By James Brumpton | @jim936


Body image is something I’ve always struggled with. Whether or not that’s the acceptance of others or just accepting myself. But spending 18 years of my life overweight might be something to do with that.

I’ve always struggled with food. For me it was a crutch. I had depression at 14. I was bullied at school because of my size and I ‘comfort ate’ to deal with the depression and bullying. I ate a lot of junk food. I could go to Pizza Hut and have garlic bread with cheese, a stuffed crust and chocolate fudge cake to myself. I’d feel sick but I wouldn’t stop. I’d just keep going. If I couldn’t eat solids any more I would switch to something like ice cream. Ice cream melts so I’d be able to continue eating. One of my worst binges was eating eleven Krispy Kremes, Domino’s stuffed crust pizza with starters and then half a tub of Ben & Jerry’s. I would eat like I was on Death Row and it was my last meal. Eating made me feel better because the food tasted nice, which in turn made me feel happy. I was satisfied, albeit for a small amount of time. Food would never make me feel unhappy or upset. It made me feel content. It became a vicious cycle.

I reached the peak of my weight at 16. I remember I went for a routine check-up at the doctor. I had all the usual checks. Blood pressure, height and weight. I said to myself that as long as I wasn’t over 20st I’d be OK. To me, 20st was the marker between being overweight and obese. It was the marker in my head that said, “There is a real problem here.” When I stood on the scales the nurse told me my weight. I was 20st 3lbs. And that was the moment when I thought, “Stop. Right now.” So I did.

I decided to change old habits. I cut down my food intake, exercised and it started to work. I had steady weight loss for a couple of years and a great support network from my parents, which I will be forever grateful for. By the time I was 18 I’d lost a fair amount of weight. About three – four stone.

Months went by and the weight loss continued. By this point I’d lost about six stone. I met up with someone I thought was a friend one night. We went back to his. One thing led to another and we were in bed together. He was naked and wanted me to do the same.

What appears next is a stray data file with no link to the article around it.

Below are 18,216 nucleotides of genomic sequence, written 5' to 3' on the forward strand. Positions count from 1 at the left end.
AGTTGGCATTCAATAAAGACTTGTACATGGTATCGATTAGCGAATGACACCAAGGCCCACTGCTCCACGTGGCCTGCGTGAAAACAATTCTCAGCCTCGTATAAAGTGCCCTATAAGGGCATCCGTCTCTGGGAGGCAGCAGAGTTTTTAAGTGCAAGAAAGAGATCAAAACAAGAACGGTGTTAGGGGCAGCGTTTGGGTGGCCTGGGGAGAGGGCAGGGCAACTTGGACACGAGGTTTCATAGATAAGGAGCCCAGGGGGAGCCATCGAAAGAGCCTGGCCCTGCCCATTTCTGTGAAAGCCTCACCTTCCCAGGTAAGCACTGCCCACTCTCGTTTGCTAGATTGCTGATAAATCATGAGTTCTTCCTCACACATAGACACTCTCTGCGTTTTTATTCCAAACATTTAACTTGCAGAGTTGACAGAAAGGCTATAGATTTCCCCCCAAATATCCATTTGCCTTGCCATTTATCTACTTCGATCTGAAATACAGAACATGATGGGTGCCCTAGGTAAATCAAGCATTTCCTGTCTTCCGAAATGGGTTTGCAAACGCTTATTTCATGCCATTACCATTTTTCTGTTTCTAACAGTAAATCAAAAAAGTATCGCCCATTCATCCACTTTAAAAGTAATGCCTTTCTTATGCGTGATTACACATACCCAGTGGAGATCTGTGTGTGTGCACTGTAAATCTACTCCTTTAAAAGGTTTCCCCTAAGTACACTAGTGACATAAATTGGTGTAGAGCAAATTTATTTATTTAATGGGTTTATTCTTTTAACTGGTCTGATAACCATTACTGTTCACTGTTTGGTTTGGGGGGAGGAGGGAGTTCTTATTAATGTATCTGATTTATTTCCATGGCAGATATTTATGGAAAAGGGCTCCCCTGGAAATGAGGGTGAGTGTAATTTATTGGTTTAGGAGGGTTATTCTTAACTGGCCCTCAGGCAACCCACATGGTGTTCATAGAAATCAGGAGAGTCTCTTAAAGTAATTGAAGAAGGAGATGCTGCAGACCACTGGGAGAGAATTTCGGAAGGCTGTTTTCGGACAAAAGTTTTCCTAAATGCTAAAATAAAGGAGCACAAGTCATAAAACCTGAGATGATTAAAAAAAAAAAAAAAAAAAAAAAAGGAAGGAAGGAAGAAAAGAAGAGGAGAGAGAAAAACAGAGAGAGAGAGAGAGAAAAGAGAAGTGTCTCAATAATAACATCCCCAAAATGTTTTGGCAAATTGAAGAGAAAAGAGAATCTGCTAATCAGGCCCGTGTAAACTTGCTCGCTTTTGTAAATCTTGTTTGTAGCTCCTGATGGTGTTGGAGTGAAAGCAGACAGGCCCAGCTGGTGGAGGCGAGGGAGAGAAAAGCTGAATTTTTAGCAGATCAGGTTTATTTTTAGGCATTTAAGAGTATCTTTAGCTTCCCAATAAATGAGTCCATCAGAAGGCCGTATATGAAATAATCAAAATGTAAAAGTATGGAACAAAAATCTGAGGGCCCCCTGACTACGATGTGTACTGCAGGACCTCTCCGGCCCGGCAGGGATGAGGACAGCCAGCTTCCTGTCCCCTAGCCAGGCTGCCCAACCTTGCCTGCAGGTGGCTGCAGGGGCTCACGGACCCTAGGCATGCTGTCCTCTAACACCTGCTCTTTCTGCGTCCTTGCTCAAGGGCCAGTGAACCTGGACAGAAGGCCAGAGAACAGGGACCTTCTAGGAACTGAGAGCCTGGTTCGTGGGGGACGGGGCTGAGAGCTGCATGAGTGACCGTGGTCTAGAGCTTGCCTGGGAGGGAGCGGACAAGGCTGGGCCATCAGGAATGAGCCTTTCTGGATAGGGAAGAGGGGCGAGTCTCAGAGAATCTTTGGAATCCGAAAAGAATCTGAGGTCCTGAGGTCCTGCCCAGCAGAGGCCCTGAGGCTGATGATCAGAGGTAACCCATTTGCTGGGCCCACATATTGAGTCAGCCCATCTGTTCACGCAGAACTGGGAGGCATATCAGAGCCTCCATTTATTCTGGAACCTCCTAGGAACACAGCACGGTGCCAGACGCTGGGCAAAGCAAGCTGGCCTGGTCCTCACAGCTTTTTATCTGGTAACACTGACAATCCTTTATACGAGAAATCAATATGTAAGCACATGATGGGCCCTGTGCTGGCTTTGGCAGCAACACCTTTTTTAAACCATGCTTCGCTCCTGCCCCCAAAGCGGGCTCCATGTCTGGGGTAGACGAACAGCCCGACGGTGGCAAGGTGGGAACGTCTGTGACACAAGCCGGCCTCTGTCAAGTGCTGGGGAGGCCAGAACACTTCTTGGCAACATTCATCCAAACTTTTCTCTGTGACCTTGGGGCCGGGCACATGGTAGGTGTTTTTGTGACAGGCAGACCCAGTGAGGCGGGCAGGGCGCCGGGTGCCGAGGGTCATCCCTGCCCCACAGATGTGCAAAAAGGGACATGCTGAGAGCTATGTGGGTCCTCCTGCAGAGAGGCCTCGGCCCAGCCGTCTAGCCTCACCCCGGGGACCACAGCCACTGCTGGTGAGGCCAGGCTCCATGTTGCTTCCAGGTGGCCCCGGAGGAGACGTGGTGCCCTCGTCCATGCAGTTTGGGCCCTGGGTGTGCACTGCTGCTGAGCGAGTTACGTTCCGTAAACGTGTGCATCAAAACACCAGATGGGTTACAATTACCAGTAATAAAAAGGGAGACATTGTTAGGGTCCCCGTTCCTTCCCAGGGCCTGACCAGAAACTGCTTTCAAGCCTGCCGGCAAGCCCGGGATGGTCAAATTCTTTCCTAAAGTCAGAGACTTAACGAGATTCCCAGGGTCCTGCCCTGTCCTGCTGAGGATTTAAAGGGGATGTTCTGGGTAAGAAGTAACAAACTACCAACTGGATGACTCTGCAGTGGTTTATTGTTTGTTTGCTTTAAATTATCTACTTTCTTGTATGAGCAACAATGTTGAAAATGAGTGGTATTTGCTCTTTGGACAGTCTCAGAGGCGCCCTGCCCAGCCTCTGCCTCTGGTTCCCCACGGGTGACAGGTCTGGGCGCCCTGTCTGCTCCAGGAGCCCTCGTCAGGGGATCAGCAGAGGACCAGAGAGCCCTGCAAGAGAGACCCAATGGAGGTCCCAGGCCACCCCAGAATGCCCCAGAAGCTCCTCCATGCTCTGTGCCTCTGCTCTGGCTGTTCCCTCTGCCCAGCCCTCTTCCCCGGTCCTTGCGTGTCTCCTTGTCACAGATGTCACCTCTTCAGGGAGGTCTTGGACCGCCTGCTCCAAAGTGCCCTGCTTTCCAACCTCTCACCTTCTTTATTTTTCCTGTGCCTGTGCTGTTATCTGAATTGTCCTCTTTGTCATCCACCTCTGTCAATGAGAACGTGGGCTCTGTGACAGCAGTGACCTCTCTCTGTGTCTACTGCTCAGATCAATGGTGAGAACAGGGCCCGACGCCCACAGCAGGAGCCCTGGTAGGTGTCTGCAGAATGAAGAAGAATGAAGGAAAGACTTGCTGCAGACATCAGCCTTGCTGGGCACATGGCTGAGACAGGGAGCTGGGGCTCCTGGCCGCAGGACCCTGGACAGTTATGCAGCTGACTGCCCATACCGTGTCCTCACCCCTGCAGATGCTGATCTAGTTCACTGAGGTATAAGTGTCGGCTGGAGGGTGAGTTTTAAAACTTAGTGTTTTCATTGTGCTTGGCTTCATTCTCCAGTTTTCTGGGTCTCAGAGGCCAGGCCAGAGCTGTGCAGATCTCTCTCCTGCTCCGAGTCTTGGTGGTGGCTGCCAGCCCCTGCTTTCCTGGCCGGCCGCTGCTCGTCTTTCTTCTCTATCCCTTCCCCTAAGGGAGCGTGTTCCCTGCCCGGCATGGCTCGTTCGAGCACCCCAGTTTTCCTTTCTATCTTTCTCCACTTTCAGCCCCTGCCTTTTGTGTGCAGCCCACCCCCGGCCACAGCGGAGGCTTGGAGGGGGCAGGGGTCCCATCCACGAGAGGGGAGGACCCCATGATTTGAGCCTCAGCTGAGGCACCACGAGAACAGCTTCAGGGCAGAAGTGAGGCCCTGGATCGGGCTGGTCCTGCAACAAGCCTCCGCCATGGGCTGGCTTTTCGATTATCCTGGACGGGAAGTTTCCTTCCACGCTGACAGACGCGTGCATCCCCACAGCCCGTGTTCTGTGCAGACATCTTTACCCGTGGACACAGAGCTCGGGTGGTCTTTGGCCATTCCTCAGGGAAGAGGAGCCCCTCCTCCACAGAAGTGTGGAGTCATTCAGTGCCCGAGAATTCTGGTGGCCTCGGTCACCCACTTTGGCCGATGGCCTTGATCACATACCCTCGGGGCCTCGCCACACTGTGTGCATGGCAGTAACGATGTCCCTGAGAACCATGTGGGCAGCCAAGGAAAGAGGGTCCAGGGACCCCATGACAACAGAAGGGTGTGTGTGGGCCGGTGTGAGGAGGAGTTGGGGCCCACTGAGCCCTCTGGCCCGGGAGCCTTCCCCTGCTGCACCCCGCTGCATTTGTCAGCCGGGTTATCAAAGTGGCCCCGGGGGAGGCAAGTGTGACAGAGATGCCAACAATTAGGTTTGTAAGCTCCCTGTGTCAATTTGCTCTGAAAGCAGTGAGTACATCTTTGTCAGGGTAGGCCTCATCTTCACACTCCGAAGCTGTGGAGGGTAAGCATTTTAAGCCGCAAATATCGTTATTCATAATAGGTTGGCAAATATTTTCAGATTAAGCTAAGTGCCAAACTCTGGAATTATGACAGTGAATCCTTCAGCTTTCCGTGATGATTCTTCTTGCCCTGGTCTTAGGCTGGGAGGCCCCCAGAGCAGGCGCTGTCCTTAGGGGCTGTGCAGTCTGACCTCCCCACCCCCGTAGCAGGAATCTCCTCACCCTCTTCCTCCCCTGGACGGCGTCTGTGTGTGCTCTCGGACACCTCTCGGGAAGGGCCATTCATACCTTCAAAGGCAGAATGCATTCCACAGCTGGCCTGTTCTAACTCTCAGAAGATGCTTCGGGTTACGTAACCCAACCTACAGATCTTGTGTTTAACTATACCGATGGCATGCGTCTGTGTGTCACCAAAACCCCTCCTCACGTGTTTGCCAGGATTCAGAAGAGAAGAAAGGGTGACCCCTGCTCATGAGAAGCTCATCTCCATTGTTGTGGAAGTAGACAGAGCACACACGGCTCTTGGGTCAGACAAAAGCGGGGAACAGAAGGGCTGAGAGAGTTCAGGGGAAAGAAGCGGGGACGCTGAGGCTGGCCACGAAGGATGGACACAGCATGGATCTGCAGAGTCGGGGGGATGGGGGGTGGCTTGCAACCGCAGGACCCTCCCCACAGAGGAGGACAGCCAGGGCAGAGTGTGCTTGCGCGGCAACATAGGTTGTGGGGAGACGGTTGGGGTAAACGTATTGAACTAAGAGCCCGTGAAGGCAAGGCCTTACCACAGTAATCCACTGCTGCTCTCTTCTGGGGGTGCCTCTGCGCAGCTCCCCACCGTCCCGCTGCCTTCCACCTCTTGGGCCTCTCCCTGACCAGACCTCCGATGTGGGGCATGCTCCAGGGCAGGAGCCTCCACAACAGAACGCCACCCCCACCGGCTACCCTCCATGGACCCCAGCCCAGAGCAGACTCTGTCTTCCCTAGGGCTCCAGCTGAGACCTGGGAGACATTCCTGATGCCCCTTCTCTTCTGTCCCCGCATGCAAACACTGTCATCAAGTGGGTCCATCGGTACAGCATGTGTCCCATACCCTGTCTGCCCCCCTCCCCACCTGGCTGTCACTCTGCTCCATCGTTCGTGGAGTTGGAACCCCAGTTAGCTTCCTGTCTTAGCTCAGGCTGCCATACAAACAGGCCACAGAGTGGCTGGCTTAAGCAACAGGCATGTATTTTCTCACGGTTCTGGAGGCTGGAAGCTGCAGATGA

Reluctantly, I took my t-shirt off. He looked at me and said, “Errrrr. Nice arms, though.” I was mortified. He felt so repulsed by my body he verbally had to express it.

Fast forward to 4 September 2010. I was eleven days off my 21st birthday. That was the day I thought would change my life. I had borrowed some money from family members to pay for a tummy tuck. I went private because the NHS said I didn’t qualify. My dream of having a ‘normal’ body was in sight but it quickly transformed into a nightmare.

The short version of the story? I ended up with an infection at the wound site. I had three holes in my stomach. You could see the internal stitching. I was off work for ten weeks. Not exactly ideal for someone who just turned 21. The recovery period was perhaps one of the darkest times I’ve faced in my life. I wouldn’t wish it upon my worst enemy. I had zero confidence. Body or otherwise. It made me question, “Why do we bother?”

In 2013 I was back up weight wise. I was 20st 7lbs. I went hard-core on the diet and exercise and lost 4st in twelve weeks. I wouldn’t advise it... I knew why I put the weight on. I’d not dealt with the emotional relationship I had with food. This was something that needed fixing.

Over the last two years I’ve maintained a stable weight. I’m happier than I was. These days I focus on living a life where I make sensible food choices and allow for meals out with family and friends. I’ve developed a healthy relationship with food. I have the odd blow-out every now and again but nothing compared with before.

I have stretch marks, scars, loose skin and coming in at 6’4”/17st, I’m not small but I don’t make any excuses for that. I’m happier I’ve lost the weight, absolutely. Now it’s less about my weight and more about my body fat. I don’t know what’s attainable for my body, given the weight loss and surgery. My skin is thicker than average and has lost some elasticity. I’m excited and scared to see where I’ll be in the next five years. 

Sometimes I worry about my body image. I worry I’m perhaps too big. I also understand I’m naturally quite broad so if I were to be 12st with this frame I’d probably look unwell. Saying that, I’m glad that I have a more muscular frame. I know I’m not everyone’s type. But then I’m not trying to be anyone’s type. It seems a strange notion to me that you go out with someone because they have ‘abs’ and ‘guns’.

I’d say to anyone who has an issue with food, write a food diary. I use MyFitnessPal. Enter EVERYTHING you eat and make yourself accountable. A lot of people aren’t honest with themselves about what they eat. “I don’t eat that much but I’m always overweight.” This sentence has often been said to me by someone as they’re eating a double chocolate muffin with fresh cream in the middle... I’d also recommend speaking to a nutritionist. They can provide a guide and say to someone, “This is where you’re going wrong.” Knowing and admitting you have a problem with food is often the main battle. 



Have you got a true life story that you would like to share with FS readers? Email fsmag@gmfa.org.uk.


SUPPORT:

If you would like to talk to someone or feel you need support, the following services can help:

London Friend – offer one-to one counselling and support for LGBT people. Call 020 7833 1674 or visit www.londonfriend.org.uk/counselling

London Lesbian & Gay Switchboard – Support 7 days a week about love, life and safer sex. Call 0300 330 0630.



THIS ARTICLE WAS TAKEN FROM FS ISSUE #148. 


INTERACTIVE: